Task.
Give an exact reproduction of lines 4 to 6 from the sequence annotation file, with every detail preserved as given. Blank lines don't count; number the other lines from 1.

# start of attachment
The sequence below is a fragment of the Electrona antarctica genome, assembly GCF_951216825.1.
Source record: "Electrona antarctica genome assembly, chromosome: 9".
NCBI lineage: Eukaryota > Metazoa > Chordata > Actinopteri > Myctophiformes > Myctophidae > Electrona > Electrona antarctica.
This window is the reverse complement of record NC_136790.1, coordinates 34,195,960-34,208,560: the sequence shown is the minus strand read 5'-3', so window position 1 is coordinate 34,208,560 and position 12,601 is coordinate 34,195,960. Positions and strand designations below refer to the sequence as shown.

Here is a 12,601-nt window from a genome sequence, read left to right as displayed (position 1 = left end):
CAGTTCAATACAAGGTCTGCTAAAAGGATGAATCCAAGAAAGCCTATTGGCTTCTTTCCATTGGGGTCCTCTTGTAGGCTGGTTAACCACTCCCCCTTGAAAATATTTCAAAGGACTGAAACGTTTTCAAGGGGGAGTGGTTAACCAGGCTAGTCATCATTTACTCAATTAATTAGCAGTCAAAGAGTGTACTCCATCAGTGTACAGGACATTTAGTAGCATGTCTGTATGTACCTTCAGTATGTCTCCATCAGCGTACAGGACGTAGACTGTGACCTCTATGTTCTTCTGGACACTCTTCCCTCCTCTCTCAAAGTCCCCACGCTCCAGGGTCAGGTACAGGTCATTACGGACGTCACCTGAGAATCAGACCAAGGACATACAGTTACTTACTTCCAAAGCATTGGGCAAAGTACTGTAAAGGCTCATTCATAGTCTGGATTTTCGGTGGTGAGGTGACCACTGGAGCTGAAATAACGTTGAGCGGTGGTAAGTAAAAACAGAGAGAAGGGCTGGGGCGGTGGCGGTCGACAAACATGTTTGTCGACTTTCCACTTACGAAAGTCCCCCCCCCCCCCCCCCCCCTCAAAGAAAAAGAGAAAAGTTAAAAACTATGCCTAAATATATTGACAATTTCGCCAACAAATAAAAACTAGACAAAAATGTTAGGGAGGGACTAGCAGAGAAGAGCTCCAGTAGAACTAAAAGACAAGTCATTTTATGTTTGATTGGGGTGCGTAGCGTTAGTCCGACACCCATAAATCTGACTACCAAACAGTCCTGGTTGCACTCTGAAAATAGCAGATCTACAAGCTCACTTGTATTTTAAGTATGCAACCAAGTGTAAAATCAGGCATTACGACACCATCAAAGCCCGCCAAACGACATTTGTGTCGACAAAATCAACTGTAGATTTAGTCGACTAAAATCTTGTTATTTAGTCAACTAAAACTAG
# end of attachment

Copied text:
This window is the reverse complement of record NC_136790.1, coordinates 34,195,960-34,208,560: the sequence shown is the minus strand read 5'-3', so window position 1 is coordinate 34,208,560 and position 12,601 is coordinate 34,195,960. Positions and strand designations below refer to the sequence as shown.

Here is a 12,601-nt window from a genome sequence, read left to right as displayed (position 1 = left end):
CAGTTCAATACAAGGTCTGCTAAAAGGATGAATCCAAGAAAGCCTATTGGCTTCTTTCCATTGGGGTCCTCTTGTAGGCTGGTTAACCACTCCCCCTTGAAAATATTTCAAAGGACTGAAACGTTTTCAAGGGGGAGTGGTTAACCAGGCTAGTCATCATTTACTCAATTAATTAGCAGTCAAAGAGTGTACTCCATCAGTGTACAGGACATTTAGTAGCATGTCTGTATGTACCTTCAGTATGTCTCCATCAGCGTACAGGACGTAGACTGTGACCTCTATGTTCTTCTGGACACTCTTCCCTCCTCTCTCAAAGTCCCCACGCTCCAGGGTCAGGTACAGGTCATTACGGACGTCACCTGAGAATCAGACCAAGGACATACAGTTACTTACTTCCAAAGCATTGGGCAAAGTACTGTAAAGGCTCATTCATAGTCTGGATTTTCGGTGGTGAGGTGACCACTGGAGCTGAAATAACGTTGAGCGGTGGTAAGTAAAAACAGAGAGAAGGGCTGGGGCGGTGGCGGTCGACAAACATGTTTGTCGACTTTCCACTTACGAAAGTCCCCCCCCCCCCCCCCCCCCTCAAAGAAAAAGAGAAAAGTTAAAAACTATGCCTAAATATATTGACAATTTCGCCAACAAATAAAAACTAGACAAAAATGTTAGGGAGGGACTAGCAGAGAAGAGCTCCAGTAGAACTAAAAGACAAGTCATTTTATGTTTGATTGGGGTGCGTAGCGTTAGTCCGACACCCATAAATCTGACTACCAAACAGTCCTGGTTGCACTCTGAAAATAGCAGATCTACAAGCTCACTTGTATTTTAAGTATGCAACCAAGTGTAAAATCAGGCATTACGACACCATCAAAGCCCGCCAAACGACATTTGTGTCGACAAAATCAACTGTAGATTTAGTCGACTAAAATCTTGTTATTTAGTCAACTAAAACTAG